Logo file formats can be confusing to everyone but logo designers themselves. If you’re already on a graphic design subscription, then your logo designer will have already known all this by heart. However, as the end-user of the logo, knowing your file formats will allow you to use the logo assets properly in any application.
This article will briefly discuss the different file formats that graphic designers use for logo design. We will also go through the best applications for these file formats to differentiate them from each other.
What’s the difference between a raster and a vector image format?
Before discussing the individual file formats, it’s essential to grasp what raster and vectors mean.
Raster graphics are image formats that are composed of individual colour pixels. The image resolution depends on how many of these image pixels are present in the image, which helps display more complicated shades and hues. Take note, however, that raster images have a technical limit for scalability, which means that even the highest resolution images will lose information if you stretch it far enough with software.
Vector images, by contrast, are graphic images that are defined in terms of points, lines, and curves that are based on mathematical equations. Because pixel count does not limit them, vector graphics’ lines will remain sharp no matter how large or small or how close you zoom in on the image.
What are the different file formats that graphic designers use in logo design?
Discussing file formats can be technical for the average user. However, it’s essential to be familiar with these basic terms:
Also commonly referred to as JPEG, JPG is among the most common type of raster image file format in use today. Graphic designers refer to JPG as a “lossy” file format, which is a technical term meaning that the image loses some information to lower its file size.
JPGs will retain most of the image’s true tonal qualities during compression. However, it will lose information each time you open the file and manipulate it with software.
These are commonly used in digital photography because they handle complex colour information well. However, they do not take graphics and textual information particularly well.
The PNG file format is a lossless compressed raster graphic format, which means that it retains much of its original information even after manipulation. PNGs also retain background transparency, instead of turning it into a specific colour, making it better for logo design and graphics work.
These typically have a larger size than JPGs, and generally look inferior to JPGs on print. However, they do well for transferring images on the internet and are favoured by graphic designers.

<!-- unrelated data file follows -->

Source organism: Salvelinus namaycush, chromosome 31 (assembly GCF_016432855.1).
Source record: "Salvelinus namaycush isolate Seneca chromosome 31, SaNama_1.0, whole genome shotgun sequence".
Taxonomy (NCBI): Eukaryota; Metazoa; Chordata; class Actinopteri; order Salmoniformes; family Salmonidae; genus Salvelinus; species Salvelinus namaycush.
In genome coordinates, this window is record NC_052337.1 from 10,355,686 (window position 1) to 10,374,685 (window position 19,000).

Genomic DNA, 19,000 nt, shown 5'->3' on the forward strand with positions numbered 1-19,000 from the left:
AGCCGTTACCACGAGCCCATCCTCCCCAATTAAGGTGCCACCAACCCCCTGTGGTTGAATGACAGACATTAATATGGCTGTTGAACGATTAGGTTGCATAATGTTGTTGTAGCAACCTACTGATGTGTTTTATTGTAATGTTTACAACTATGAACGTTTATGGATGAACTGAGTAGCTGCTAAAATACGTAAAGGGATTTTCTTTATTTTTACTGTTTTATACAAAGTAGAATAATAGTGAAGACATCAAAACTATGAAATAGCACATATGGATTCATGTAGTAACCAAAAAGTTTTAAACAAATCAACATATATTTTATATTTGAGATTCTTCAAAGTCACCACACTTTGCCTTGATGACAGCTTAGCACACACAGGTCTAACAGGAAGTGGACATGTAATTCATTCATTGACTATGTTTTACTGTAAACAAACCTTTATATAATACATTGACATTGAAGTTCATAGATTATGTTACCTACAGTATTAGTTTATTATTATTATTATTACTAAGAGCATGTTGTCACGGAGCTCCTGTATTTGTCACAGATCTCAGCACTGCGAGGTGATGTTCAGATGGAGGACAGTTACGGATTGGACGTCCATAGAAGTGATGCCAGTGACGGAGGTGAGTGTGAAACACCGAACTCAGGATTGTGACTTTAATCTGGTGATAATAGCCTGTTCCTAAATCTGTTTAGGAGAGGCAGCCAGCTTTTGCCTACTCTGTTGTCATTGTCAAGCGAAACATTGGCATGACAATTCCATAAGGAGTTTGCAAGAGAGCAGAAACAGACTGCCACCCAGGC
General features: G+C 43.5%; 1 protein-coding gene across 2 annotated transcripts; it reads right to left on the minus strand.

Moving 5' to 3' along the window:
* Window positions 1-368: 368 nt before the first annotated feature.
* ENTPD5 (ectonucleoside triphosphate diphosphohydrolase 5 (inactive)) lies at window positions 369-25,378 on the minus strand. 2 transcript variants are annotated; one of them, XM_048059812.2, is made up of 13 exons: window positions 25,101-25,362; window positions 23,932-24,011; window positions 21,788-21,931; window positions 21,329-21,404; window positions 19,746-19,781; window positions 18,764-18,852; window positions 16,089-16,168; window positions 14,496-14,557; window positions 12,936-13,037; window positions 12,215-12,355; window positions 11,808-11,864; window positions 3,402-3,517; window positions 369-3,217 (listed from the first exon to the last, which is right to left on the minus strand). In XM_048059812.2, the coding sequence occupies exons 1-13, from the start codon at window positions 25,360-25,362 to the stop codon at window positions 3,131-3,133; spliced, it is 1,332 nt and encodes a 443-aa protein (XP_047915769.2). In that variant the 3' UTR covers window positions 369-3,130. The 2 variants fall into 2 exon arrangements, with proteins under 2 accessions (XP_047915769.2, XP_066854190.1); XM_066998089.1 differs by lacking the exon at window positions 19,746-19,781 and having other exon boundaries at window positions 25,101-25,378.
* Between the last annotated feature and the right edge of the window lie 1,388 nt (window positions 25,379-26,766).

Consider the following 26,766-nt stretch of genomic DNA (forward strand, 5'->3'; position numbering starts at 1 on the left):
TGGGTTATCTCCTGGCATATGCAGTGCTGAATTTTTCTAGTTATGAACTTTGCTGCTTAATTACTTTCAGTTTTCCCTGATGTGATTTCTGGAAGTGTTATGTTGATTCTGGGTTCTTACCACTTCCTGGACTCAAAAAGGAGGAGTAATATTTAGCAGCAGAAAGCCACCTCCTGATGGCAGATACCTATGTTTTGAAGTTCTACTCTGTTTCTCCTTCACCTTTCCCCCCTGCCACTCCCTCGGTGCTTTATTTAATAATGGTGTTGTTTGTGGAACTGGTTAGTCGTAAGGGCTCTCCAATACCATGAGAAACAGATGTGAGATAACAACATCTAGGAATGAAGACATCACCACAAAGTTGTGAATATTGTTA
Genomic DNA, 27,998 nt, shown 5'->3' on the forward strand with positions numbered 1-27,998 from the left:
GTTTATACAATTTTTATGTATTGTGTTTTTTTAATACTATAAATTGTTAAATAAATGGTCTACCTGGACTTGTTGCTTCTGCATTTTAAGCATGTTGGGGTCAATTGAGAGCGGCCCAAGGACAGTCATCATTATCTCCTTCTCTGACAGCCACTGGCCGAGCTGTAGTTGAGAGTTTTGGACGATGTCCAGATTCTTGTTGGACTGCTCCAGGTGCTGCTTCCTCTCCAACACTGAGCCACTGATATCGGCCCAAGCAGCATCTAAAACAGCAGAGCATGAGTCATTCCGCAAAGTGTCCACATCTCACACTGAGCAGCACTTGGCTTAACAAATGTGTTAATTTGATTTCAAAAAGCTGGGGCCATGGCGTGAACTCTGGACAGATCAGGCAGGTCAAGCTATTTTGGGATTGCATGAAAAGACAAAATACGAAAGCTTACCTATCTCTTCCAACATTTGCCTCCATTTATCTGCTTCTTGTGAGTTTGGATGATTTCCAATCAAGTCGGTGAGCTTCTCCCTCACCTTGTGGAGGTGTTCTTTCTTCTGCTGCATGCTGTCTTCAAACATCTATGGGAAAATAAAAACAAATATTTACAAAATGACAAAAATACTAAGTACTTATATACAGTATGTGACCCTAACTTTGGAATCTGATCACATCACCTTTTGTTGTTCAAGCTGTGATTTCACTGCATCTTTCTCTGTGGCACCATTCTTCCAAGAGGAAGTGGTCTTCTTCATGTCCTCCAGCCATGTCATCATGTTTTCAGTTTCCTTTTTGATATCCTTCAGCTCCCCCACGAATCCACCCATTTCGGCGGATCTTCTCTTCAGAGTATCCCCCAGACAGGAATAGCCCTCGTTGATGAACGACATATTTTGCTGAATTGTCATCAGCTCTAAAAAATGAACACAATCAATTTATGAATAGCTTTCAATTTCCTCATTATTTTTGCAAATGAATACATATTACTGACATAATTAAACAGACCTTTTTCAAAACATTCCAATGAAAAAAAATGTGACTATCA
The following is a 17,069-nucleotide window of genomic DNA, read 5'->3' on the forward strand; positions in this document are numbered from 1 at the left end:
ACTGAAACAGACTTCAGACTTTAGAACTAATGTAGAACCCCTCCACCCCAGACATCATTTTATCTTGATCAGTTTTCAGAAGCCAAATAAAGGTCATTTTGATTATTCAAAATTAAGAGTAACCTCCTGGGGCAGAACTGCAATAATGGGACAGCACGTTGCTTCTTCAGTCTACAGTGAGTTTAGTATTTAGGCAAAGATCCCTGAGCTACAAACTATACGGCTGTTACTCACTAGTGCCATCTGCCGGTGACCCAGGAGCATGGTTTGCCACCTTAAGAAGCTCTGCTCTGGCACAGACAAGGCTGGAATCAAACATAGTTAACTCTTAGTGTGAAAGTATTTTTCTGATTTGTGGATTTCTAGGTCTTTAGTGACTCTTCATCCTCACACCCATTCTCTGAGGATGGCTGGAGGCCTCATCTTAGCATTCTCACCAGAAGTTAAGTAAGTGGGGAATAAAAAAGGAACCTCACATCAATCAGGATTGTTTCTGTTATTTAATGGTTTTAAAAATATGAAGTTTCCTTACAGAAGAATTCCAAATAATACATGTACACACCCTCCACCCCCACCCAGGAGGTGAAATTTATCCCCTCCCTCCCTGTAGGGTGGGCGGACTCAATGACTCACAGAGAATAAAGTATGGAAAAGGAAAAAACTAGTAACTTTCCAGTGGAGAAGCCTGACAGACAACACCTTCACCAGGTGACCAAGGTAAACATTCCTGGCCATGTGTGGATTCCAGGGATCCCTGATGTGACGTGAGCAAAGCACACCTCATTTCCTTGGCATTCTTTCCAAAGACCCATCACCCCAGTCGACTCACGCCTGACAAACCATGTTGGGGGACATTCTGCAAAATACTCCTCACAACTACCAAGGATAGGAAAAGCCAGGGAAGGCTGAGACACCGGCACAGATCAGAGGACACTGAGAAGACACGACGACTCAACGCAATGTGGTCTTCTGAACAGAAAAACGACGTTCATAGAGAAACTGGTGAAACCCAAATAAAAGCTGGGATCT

The AI file format is a proprietary format used by Adobe Illustrator, a vector graphics editor developed and marketed by Adobe. If you’re working with a professional graphic designer, he or she is most probably using Adobe Illustrator. Keeping your logo’s AI file safe is essential if you want to make future modifications to the logo.
SVG is an open-sourced vector graphic file format best used for animations and graphics on the internet. SVGs can be opened and edited with vector graphics editors like Adobe Illustrator. They are excellent for use in websites as they are defined in XML text files. Because they do not have pixel information, these retain their resolution no matter their size and are generally more lightweight than PNGs.
What logo file formats should I use?
If you’re designing a brochure, calling card, or anything that needs to be printed on a piece of paper, you’ll want to use the AI or SVG format, since they retain the highest quality as vector files. If you’re using a raster image editor such as Adobe Photoshop, you can use PNG.
Meanwhile, JPG, PNG, and SVG are best for using your logos on the web because web browsers recognise them. JPG and PNG work well for static images, while SVG is best for interactive elements and animations.
If you’re already working with a design on-demand agency such as 55 Knots, you need not worry about file formats. Your graphic designer will provide them all once the design is finished because the logo files are yours to use as you see fit.
However, knowing your file formats allows you to use your logos efficiently in whatever application. This will enable you to provide a consistent brand experience for your customers, and may even serve as a differentiator for potential counterfeit products.
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